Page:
On February 26th, 2012, George Zimmerman fatally shot Trayvon Martin. Trayvon was walking from the convenience store to his father’s house inside a gated community, and George was the member of the neighborhood watch patrolling that night. George claims that the shooting was in self-defense; that was good enough for the police, and no charges were filed. Trayvon’s parents pressed for a deeper investigation, and their crusade was picked up by the media. The outrage built for weeks until Zimmerman was charged on April 11th.
Between Trayvon’s shooting and George’s arrest, everyone formed an opinion on what happened and spoke about it. Loudly. Some people said that Zimmerman’s only apparent reason for shooting Trayvon was the fact that he was a black man wearing a hoodie in a place where that was unusual. Others countered with Zimmerman’s claim that Trayvon was attacking him, and they bolster that claim by painting him as a troubled kid with a history of drug problems. Still other people are focusing on the controversial “Stand Your Ground” law that allowed Zimmerman to walk free in the first place, and that whole line of the argument comes with a ton of baggage. There was a similar “Stand Your Ground” situation where a black man shot a white man and is now serving life in prison, leading to accusations that the law is selectively applied — to put it mildly. Zimmerman got away with it, in other words, because Trayvon was black and he was not.
The arguments raging back and forth are certainly interesting, but what really rivets me is the undercurrent in the discussion. Everyone with a stake in this argument speaks out like a victim of an unjust society, and their outrage is the only means they have of fighting back. The black community, obviously, links Trayvon’s shooting to the fact that so many people view black males as suspicious entities, and whenever they’re away from inner-city ghettos they’re up to no good. The people who defend Zimmerman claim that he’s a martyr of political correctness; we’ve developed a hyper-sensitivity to racial issues that makes it impossible for fairness to be applied to incidents that have a racial component. To them, Zimmerman is the victim of a minority group that’s hijacked the national discourse to their own ends. By identifying with him, they share his victimization.
Gun-rights advocates feel like they’re protecting the freedoms given to them in the Constitution against a society that seeks to repress them. Gun safety advocates feel like this is a justification for their perspective — that if someone carries a gun with them all the time, it’s only a matter of time until they use it. But no one listened to them, and now Trayvon is a victim of a society that prizes an individual’s right to bear arms over an individual’s right to be able to walk somewhere without being shot for being suspicious.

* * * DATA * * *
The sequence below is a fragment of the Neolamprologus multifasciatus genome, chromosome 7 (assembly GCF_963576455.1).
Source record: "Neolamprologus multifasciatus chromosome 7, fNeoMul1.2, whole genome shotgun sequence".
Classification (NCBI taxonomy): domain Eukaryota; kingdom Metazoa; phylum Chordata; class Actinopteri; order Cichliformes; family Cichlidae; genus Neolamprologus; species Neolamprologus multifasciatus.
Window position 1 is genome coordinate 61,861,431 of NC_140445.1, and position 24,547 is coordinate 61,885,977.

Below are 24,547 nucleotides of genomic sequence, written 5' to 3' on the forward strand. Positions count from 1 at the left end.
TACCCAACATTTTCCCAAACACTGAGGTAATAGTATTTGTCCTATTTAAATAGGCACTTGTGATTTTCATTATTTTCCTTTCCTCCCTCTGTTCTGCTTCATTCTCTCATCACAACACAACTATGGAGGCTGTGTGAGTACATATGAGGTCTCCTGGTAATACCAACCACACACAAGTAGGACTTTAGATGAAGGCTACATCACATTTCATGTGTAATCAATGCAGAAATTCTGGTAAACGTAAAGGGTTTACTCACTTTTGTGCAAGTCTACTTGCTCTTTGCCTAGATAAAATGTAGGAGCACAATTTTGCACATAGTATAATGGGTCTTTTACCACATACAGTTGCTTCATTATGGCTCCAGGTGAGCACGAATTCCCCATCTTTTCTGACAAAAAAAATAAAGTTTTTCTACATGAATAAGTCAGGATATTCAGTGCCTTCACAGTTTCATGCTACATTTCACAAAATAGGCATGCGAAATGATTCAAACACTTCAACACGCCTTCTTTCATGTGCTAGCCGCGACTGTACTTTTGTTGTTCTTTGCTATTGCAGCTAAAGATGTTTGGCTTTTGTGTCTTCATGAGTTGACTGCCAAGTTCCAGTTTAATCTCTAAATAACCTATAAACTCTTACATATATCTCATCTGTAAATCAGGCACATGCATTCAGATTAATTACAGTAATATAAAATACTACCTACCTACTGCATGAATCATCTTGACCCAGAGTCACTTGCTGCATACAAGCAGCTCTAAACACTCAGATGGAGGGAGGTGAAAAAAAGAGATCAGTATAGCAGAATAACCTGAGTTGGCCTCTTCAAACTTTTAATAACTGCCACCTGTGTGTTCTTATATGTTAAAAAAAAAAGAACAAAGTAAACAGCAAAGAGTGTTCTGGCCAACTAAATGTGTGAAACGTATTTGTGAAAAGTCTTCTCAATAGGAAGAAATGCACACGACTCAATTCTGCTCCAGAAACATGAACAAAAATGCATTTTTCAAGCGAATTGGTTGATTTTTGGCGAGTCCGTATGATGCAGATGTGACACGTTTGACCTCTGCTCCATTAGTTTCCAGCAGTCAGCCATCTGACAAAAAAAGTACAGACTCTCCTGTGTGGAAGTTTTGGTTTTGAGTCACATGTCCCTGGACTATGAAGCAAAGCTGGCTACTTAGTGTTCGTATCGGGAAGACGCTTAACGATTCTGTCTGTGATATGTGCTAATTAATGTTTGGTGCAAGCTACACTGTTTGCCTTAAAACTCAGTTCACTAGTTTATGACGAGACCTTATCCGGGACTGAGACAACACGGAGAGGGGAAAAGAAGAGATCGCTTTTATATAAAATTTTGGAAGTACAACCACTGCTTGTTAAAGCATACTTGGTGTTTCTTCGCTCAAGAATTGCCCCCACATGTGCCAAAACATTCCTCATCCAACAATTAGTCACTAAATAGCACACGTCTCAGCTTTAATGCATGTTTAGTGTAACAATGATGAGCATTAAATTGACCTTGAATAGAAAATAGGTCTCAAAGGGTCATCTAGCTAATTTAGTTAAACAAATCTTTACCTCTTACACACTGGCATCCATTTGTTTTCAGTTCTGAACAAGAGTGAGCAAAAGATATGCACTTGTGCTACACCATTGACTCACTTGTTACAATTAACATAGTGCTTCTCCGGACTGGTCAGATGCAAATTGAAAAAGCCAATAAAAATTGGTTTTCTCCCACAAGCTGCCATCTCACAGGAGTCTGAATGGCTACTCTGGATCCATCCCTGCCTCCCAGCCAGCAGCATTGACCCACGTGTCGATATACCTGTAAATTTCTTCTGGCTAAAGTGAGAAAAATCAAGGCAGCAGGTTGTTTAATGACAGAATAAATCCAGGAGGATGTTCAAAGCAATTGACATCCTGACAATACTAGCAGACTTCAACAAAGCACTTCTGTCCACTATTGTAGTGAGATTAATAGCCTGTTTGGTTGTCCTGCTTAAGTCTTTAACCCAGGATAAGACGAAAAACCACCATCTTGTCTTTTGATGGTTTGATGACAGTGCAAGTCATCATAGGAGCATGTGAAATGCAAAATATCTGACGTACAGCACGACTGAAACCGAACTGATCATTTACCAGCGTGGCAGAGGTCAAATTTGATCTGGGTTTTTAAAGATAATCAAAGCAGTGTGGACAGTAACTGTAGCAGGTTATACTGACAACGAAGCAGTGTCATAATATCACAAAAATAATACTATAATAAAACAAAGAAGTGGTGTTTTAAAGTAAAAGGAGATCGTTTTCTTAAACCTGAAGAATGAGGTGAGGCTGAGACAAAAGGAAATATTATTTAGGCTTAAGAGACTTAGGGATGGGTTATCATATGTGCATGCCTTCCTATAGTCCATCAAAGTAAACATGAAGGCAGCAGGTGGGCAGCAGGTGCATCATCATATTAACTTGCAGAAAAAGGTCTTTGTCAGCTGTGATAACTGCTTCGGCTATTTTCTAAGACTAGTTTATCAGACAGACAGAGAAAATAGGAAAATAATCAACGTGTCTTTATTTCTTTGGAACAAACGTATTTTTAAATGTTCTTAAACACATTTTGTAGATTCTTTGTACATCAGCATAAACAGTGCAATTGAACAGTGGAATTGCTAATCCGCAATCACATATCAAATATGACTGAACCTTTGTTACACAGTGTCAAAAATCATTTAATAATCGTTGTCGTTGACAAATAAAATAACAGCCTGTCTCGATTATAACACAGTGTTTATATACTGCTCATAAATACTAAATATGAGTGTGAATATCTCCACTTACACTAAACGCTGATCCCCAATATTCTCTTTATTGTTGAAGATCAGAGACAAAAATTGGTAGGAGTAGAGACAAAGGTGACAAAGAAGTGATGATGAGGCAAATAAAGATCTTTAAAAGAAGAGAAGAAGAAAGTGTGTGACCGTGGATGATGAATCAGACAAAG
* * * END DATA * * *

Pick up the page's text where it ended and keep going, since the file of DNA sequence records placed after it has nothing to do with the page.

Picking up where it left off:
In all the noise about who the real victims are, we’ve forgotten the people at the center of this story. Trayvon Martin is no longer a black kid who may or may not have been targeted for vigilante justice. He’s a symbol, appropriated by people who desperately want to use his death to bolster their feelings of being victimized. There’s a reason that his parents wanted to trademark “I Am Trayvon”, and that photo of the Miami Heat in hoodies, head bowed, is so powerful. Trayvon is an extreme example of a reality for just about every black male, including myself. If you dress in the wrong clothes, or go to the wrong neighborhood, you will be viewed with fear or distrust.
It’s something that needs to be talked about, but it’s terrible that Trayvon Martin had to die for us to do it. It’s also terrible that George Zimmerman had to shoot someone for a closer examination of the “Stand Your Ground” law to gain traction. And it’s awful, at least to me, that so many of us are using either of them to justify ourselves as self-described victims.
Groups portraying themselves as beleaguered — regardless of the reality of the situation — has become a worryingly common thing in our social and political discourse these days. There are countless causes, occupations and organizations that love to think of themselves as victims who are having their rights impeded by the tyranny of the majority. Never mind that some of them would tyrannize others if they had their way — that’s irrelevant to the fact that they aren’t allowed to say or do whatever they believe, without challenge.
We tell ourselves these stories, of all the ways that we’re victimized by the people around us, or by a monolithic society where the people in charge aren’t looking out for our best interests. It’s a myth we’re weaving into the fabric of our increasingly fragmented, disconnected society. And it’s something that’s destroying the melting-pot potential of our country. We see ourselves as a bunch of people without power, forced to defend our interests from a hostile environment. That story is poisoning us against the society we live in. We have to stop believing it. We have to stop repeating it. But in order to do that, we need to understand it. That means knowing the nature of the story, knowing the emotions that drive it, and knowing the ways we can better use those emotions to build something positive. It’s not an easy thing to do, but I think it’s absolutely necessary if we’re going to stop screaming at each other in this country and start talking to one another.